The information below outlines how we use the Pupil Premium funding to support the learning of children within our school, as well as how to apply for pupil premium funding if you think you may be eligible. Mrs Thompson, Acting Assistant Headteacher, is the strategic lead for Pupil Premium and works with Mr McCulley, Deputy Headteacher, to monitor the progress of Pupil Premium students.
What is the Pupil Premium?
The Pupil Premium was introduced by the Government in April 2011. It was designed to give additional money to support schools in raising the attainment of children who receive free school meals, children whose parents serve in the Armed Forces and those children in local authority care. These groups of children have been identified nationally as achieving at a lower level than children from less disadvantaged backgrounds. For example, national figures show that 11-year-olds who are eligible for Free School Meals are around twice as likely not to achieve the expected standard (100) in mathematics and English as other 11-year-olds.
What students does it apply to?
- Students who are eligible for Free School Meals.
- Students who were eligible for Free School Meals during the past 6 years. This category is known as Ever6.
- Students who are officially in care and classed as ‘Looked After’.
- Students who are adopted.
- Students who have a parent in the armed forces.
What do we spend the money on?
The school has the flexibility in deciding on how to best use the funding and it is not restricted to spend on students being looked after or receiving Free School Meals, “It is for schools to decide how the Pupil Premium, allocated to schools…. is spent, since they are best placed to assess what additional provision should be made for the individual pupils within their responsibility.” (Source – DfE website)
The funding is, therefore, given to schools to spend as they think best, although there is a requirement to publish online how this money is spent. For more details on the Pupil Premium generally, please visit:
If you think you may be eligible for Free School Meals please contact Warwickshire County Council on 01926 359189
Further details can be found at:
Objectives for Pupil Premium spending at Henley-in-Arden School
In 2016-2017 we aim for our students entitled to PP funding to make at least the same progress as all students nationally (+0.0), by diminsishing the remaining, marginal difference in the progress they make.
● To raise the attainment and improve the progress of those students entitled to the Pupil Premium Grant (PPG).
● To significantly diminish the difference in progress between pupils (target at +0.00 or better) at Henley, entitled to the PPG, and all pupils nationally with the same satarting points.
● To maintain excellent attendance rates for PP pupils.
● To ensure that pupils eligible for the PPG receive Careers Information, Advice and Guidance (CIAG) about different education pathways and careers options to allow them to continue with further education or training once they leave school.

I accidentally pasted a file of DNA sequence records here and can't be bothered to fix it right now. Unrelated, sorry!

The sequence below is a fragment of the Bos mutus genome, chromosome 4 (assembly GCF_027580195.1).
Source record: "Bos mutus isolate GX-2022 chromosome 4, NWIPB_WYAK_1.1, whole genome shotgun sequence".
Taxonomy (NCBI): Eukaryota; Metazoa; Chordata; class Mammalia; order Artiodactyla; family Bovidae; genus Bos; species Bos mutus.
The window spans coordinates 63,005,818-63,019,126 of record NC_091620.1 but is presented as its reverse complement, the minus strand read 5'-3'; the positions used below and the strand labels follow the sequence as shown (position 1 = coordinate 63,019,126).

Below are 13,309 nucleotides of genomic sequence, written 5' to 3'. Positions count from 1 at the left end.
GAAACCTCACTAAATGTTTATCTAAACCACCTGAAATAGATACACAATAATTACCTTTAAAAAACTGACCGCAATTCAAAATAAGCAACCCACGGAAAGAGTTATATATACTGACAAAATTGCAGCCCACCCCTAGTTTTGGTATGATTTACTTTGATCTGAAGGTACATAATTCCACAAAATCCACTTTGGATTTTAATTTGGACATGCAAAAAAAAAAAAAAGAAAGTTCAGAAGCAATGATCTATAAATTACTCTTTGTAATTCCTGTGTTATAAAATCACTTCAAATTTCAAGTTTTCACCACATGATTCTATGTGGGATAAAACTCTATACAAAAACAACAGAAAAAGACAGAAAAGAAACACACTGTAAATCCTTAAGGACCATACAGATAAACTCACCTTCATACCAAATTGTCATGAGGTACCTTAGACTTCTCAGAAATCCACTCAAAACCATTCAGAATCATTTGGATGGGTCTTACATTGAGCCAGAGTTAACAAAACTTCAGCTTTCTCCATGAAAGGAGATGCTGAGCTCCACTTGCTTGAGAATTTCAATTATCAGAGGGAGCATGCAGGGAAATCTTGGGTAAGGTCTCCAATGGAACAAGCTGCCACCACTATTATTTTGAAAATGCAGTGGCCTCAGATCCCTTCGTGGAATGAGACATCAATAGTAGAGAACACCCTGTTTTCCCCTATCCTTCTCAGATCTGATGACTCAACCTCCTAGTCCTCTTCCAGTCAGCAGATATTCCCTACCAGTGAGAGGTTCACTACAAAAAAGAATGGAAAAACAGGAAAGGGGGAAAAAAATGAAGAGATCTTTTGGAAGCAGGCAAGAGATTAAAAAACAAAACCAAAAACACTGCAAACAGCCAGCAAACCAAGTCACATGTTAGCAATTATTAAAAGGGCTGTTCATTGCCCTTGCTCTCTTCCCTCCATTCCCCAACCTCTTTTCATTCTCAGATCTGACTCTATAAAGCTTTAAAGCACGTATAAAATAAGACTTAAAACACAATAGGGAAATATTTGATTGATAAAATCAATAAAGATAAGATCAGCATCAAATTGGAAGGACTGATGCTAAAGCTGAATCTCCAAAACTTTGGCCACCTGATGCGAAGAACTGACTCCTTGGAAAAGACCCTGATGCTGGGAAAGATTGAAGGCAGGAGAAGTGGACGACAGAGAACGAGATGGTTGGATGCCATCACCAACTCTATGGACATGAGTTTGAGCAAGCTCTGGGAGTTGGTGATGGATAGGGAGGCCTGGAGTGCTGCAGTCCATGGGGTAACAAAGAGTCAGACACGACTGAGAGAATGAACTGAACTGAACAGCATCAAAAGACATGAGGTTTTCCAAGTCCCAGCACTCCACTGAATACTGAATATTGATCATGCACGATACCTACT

● To ensure that the proportions of students entitled to the PPG making expected progress in Mathematics and English is the same as that for all students nationally.
● To ensure effective evaluation and impact of PP strategies to represent good value for investment.
● To minimise the in-school gap between students entitled to the PPG and all students at Henley.
A full review of last year’s strategy, as well as this year’s more detailed plan of how we will diminish the difference between the progress of our students who are entitled to PP funding and the progress of all children nationally appears at the bottom of this page.
The literacy and numeracy catch-up premium gives schools additional funding to support year 7 pupils who did not achieve at least the Expected Standard (Score of 100) in reading and/or mathematics at the end of Key Stage 2.
2017-2018 £ TBC
Money is currently spent on a tuition programme for students who do not achieve level 4 (or standardised score of 100) in Maths. The students each have an initial meeting with the one to one tutor to assess their individual needs and do a baseline assessment. A timetable is then devised that meets the needs of the students, which ranges from intense one to one work, pair work or small group work in mathematics. In English, a specific Literacy group has been created in Year 7 to focus on accelerating students’ progress towards the expected standard. These students focus literacy and reading recovery using Accelerated Reader. Students’ progress is monitored after each data entry and by the assessments done with the tutor. If students have made sufficient progress (secure progress suggesting a score of 100) they may exit the tuition programme, but are still monitored throughout their time in year 7 and may come back into the scheme if their working at levels remain unchanged or decrease. Last year’s Year 7 catch-up premium money was spent in the same way and yielded the results below.
Impact of Year 7 Catch-up Premium
Statutory Pupil Premium statements:
As required by the Department for Education, each year we publish details of how our school spends its pupil premium funding and the impact this has had on the attainment of the pupils who attract the funding.
- how much pupil premium funding we received for this academic year;
- details of how we intend to spend the funding, including our reasons and evidence;
- details of how we spent the pupil premium funding we received for last academic year; and
- how it made a difference to the attainment of our disadvantaged pupils.
Our Pupil Premium strategy for this academic year, and review of last academic year, is published below: